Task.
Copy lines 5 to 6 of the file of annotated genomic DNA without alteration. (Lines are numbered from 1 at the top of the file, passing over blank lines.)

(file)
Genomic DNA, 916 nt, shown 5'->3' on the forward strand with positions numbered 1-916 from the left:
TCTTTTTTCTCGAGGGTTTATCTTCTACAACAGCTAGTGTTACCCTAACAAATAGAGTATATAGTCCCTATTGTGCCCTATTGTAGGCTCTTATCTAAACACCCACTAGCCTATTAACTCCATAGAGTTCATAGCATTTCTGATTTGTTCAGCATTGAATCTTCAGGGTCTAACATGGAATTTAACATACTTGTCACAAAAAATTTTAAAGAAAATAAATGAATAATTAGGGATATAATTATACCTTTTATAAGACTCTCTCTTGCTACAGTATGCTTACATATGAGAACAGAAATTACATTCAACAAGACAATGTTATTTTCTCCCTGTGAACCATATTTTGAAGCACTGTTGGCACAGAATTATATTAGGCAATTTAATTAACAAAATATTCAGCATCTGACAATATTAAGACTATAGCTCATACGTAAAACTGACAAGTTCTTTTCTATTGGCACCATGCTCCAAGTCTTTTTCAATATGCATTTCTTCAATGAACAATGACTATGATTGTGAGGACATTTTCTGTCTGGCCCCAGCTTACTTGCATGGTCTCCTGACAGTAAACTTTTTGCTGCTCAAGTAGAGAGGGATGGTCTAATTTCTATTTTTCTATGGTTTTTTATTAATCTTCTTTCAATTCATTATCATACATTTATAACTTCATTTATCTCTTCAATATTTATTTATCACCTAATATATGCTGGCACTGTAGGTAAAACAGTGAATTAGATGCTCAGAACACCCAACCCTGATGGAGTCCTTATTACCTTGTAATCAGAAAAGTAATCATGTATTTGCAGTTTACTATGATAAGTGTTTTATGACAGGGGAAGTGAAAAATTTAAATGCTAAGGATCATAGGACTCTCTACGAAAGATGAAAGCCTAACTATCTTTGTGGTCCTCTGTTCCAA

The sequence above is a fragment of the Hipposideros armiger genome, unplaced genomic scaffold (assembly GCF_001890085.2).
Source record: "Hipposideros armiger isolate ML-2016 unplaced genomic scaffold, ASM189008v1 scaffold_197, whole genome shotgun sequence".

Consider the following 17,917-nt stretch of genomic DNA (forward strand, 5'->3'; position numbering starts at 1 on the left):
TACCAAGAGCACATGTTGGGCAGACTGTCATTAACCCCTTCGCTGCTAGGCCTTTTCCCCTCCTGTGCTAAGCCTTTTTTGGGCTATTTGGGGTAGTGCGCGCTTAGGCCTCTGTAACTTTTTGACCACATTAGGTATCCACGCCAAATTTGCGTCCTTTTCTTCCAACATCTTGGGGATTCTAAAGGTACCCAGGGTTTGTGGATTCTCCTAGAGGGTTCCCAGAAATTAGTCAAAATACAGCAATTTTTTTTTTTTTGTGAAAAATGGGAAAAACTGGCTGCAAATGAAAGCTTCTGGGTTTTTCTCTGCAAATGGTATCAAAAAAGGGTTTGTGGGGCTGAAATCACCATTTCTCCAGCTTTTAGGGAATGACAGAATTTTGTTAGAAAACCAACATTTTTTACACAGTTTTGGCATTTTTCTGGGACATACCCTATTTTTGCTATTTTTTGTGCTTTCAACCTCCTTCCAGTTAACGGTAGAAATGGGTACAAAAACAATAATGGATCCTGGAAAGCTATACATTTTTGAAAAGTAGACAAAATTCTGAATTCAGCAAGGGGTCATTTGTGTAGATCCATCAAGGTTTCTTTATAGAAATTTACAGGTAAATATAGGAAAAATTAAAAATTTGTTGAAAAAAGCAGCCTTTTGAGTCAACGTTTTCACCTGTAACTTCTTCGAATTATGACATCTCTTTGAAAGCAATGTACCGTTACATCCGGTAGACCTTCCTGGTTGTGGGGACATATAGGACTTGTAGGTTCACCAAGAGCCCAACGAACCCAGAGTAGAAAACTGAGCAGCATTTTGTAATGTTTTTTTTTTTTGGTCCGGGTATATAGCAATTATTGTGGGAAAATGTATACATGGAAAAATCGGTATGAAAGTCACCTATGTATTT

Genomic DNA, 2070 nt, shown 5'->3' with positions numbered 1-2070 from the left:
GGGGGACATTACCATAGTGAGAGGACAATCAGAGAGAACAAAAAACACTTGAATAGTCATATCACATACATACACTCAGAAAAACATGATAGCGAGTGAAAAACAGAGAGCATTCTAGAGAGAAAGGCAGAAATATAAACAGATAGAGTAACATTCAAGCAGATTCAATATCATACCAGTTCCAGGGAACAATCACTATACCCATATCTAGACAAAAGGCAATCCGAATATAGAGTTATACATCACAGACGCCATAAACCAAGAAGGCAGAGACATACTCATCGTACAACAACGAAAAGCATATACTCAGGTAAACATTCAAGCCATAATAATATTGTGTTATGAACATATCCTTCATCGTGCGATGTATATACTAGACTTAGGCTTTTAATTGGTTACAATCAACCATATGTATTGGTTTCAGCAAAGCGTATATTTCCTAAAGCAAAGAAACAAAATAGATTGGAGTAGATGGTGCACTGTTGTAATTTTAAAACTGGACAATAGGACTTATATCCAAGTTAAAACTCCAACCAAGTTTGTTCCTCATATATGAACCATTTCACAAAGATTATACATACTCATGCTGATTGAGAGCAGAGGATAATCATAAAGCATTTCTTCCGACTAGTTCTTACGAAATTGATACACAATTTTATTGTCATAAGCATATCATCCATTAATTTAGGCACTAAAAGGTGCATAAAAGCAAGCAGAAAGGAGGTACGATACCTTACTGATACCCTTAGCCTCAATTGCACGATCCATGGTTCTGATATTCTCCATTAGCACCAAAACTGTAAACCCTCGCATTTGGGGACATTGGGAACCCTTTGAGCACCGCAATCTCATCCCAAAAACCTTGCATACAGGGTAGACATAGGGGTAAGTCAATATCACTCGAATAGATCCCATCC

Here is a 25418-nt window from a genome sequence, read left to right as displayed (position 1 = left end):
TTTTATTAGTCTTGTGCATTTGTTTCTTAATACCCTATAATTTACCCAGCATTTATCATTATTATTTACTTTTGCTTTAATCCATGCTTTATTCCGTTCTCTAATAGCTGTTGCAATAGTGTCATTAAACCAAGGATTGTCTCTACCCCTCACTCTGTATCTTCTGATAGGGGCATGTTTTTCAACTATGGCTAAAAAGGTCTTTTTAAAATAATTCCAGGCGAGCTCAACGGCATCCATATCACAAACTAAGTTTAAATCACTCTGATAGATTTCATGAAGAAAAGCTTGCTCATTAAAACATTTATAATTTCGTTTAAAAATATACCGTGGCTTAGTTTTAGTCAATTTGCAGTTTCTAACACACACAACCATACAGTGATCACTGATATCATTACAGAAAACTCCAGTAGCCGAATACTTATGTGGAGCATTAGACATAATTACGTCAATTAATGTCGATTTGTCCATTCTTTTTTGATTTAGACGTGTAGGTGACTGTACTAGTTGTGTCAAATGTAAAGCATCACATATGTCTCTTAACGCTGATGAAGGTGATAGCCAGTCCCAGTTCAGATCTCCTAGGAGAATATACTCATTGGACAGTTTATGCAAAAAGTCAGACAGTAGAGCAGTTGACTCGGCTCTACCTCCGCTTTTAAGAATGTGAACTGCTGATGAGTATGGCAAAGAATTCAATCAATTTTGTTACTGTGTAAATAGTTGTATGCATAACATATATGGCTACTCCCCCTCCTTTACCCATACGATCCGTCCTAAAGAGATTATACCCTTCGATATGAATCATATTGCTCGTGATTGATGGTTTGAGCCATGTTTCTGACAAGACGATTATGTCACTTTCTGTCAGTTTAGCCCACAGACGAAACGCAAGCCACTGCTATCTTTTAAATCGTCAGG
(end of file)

Consider the following 17,917-nt stretch of genomic DNA (forward strand, 5'->3'; position numbering starts at 1 on the left):
TACCAAGAGCACATGTTGGGCAGACTGTCATTAACCCCTTCGCTGCTAGGCCTTTTCCCCTCCTGTGCTAAGCCTTTTTTGGGCTATTTGGGGTAGTGCGCGCTTAGGCCTCTGTAACTTTTTGACCACATTAGGTATCCACGCCAAATTTGCGTCCTTTTCTTCCAACATCTTGGGGATTCTAAAGGTACCCAGGGTTTGTGGATTCTCCTAGAGGGTTCCCAGAAATTAGTCAAAATACAGCAATTTTTTTTTTTTTGTGAAAAATGGGAAAAACTGGCTGCAAATGAAAGCTTCTGGGTTTTTCTCTGCAAATGGTATCAAAAAAGGGTTTGTGGGGCTGAAATCACCATTTCTCCAGCTTTTAGGGAATGACAGAATTTTGTTAGAAAACCAACATTTTTTACACAGTTTTGGCATTTTTCTGGGACATACCCTATTTTTGCTATTTTTTGTGCTTTCAACCTCCTTCCAGTTAACGGTAGAAATGGGTACAAAAACAATAATGGATCCTGGAAAGCTATACATTTTTGAAAAGTAGACAAAATTCTGAATTCAGCAAGGGGTCATTTGTGTAGATCCATCAAGGTTTCTTTATAGAAATTTACAGGTAAATATAGGAAAAATTAAAAATTTGTTGAAAAAAGCAGCCTTTTGAGTCAACGTTTTCACCTGTAACTTCTTCGAATTATGACATCTCTTTGAAAGCAATGTACCGTTACATCCGGTAGACCTTCCTGGTTGTGGGGACATATAGGACTTGTAGGTTCACCAAGAGCCCAACGAACCCAGAGTAGAAAACTGAGCAGCATTTTGTAATGTTTTTTTTTTTTGGTCCGGGTATATAGCAATTATTGTGGGAAAATGTATACATGGAAAAATCGGTATGAAAGTCACCTATGTATTT